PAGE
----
The video will give you a list but if you want to read a little about each film or click on a link to the original post, then all you have to do is continue to the next page.
Pound for pound, the most entertaining movie of 2017. The original "Lego Movie" was terrific and it produced the breakout character of "Lego Batman". Now instead of being a secondary character, Batman takes his place as the star of the film, while the screenwriters lampoon every Batman Trope you can think of. Will Arnet is great as the voice of the most honest and self centered caped crusader we have ever seen.
A drama disguised as a comedy, this was a last minute entry that forced me to redo the video you saw on the first page. I might move this higher as I think about it more but for now, I'm just glad I got it on the list and you should be glad to go and see it yourself. It is highly entertaining and and ultimately a little sad. Two great female performances also dominate the film.
Director Denis Villeneuve has made a great sequel to a great film that was ignored in its time, and he is getting the same treatment. Audiences stayed away but the film will grow to be as memorable as the original. Somehow that seems poetic, although I'm sure the folks at Warner Brothers would rather have the box office.
Actor Gary Oldman gives a performance worthy of the most towering figure of the last century. The film focuses on the two weeks after Churchill became Prime Minister, and that moment in time when it looked like the world could be lost. Historians may wavier about the "Great Man" approach to history, if they do, they should go back and reassess what might have happened if Winston Churchill was not there.
Three terrific performances justify the inclusion of this film on the list. Francis McDormand might overshadow the film except that Woody Harrelson is there. Both of them will need to move over a little because Sam Rockwell gives a performance that should finally produce awards attention that he has not received before.
A wonderful, largely unseen gem from Great Britain, which serves as an entertaining companion piece to two other films on my list. This is a war film, about everyday people making a movie about everyday people. It is just the kind of thing that gets me on a regular basis. As an added bonus it has great performance from another of my favorites, Bill Nighy. I doubt that it will be remembered at awards time, but it should be.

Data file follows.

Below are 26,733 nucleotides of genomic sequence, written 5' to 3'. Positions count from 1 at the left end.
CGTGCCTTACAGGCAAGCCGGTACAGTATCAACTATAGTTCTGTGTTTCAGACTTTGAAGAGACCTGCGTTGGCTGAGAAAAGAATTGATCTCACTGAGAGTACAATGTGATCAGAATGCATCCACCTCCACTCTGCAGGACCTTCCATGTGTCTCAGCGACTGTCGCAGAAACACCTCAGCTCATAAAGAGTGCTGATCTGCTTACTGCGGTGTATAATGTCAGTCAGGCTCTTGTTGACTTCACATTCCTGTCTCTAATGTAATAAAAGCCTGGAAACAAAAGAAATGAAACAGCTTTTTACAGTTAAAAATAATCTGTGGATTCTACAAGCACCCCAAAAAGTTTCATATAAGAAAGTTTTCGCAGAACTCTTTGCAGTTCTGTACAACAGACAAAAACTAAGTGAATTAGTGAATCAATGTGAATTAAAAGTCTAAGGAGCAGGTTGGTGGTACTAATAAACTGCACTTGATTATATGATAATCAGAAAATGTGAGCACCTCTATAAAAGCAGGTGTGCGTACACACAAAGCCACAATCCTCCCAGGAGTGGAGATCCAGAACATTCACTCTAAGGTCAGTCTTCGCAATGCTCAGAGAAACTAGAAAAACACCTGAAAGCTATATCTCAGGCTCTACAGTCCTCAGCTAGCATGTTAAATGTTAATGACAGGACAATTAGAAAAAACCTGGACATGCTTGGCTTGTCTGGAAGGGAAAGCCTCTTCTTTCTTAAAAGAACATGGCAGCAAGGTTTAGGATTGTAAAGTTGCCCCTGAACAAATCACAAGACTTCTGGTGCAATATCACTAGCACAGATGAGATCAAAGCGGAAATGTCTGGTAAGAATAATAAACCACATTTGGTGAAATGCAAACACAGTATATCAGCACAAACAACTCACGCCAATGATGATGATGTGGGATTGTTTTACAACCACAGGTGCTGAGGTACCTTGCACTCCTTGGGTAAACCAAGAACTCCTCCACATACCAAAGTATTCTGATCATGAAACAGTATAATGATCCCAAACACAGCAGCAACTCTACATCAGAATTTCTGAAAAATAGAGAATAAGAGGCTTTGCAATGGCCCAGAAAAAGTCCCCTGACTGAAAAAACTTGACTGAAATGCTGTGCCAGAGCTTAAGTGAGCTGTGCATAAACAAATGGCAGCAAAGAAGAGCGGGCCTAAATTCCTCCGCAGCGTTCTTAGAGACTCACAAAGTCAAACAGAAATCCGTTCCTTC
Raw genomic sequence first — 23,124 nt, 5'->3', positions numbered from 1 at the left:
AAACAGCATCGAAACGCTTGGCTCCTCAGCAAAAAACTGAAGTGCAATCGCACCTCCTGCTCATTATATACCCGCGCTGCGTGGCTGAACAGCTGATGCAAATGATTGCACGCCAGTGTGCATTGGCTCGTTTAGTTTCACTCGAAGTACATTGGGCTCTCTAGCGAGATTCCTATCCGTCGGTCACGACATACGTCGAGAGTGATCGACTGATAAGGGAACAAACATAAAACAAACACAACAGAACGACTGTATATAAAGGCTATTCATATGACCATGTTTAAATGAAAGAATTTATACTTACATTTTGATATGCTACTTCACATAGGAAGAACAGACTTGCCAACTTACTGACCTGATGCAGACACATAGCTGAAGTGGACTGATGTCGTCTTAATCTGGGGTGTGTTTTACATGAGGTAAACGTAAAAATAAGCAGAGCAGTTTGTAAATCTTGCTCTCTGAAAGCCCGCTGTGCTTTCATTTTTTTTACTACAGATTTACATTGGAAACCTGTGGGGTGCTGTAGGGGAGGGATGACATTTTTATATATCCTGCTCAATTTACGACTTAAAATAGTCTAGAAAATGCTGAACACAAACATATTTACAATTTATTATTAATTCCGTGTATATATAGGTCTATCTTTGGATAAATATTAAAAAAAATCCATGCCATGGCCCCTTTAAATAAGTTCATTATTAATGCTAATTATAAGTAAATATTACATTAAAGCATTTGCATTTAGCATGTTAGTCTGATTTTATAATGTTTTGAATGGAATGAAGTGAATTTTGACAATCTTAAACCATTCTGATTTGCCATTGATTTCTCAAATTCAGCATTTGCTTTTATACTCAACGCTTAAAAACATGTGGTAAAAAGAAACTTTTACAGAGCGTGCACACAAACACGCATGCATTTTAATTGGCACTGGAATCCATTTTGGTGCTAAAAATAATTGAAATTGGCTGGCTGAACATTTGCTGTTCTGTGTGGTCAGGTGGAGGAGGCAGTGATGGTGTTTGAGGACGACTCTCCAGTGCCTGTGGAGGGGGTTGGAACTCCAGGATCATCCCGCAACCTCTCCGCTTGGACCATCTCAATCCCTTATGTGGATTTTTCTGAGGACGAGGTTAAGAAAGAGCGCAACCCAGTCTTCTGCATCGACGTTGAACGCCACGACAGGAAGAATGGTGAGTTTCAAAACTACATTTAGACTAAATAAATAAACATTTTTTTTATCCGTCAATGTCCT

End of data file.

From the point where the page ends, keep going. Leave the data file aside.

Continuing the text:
An action crime film from Edgar Wright, and it is propelled by music primarily from the 70s, that's another reason to love this movie. The car chases alone are worth your time, but there is also a sweet love story and some very scary characters to go along with it. I know Kevin Spacey is persona non grata these days, but his presence in the film should not be a deterrent, There is a lot here to love.
Speaking of things to love, here is a Pixar film to love. Do you remember the days when every Pixar film was fantastic, you know before the dark times, before Cars 2? Well let's hope those days have returned because this would make an excellent entry point to such a joyous return to form. I got more about the culture and tradition of this holiday from this movie, than I've received from living next to the culture for almost sixty years. Here is a dysfunctional family that needs redeeming by music and love. Do yourself a favor, save this movie for a time when you really need some uplifting inspiration. Then watch it and see how much better your life is.
This film written and directed by Taylor Sheridan is bleak, honest and something that will stick in your head if you let it. Sheridan wrote last years "Hell or High Water", which if I were to redo my list from last year would probably move up to being my favorite film of last year. So for the second year in a row, he has a film in the number two spot on my list. That is some kind of consistence.
Christopher Nolan has not disappointed me yet as a director. Maybe "The Dark Knight Rises" fails to meet the standard set by it's predecessor, but it was still an excellent film. Once again, he has something here to impress us with. The biggest military disaster imaginable is avoided and it turns a retreat into a critical turning point in favor of the Allies. There is not a lot of character, the plot barely follows specific people and never really delves into their backstory. Everything is focused on the events taking place and the crisis atmosphere that surrounds the characters. "Darkest Hour" and "Their Finest" are companion pieces to this film, but this is the one that takes film making expertise and applies it to an event to make us feel as if we really know what happened. This was the best film I saw last year.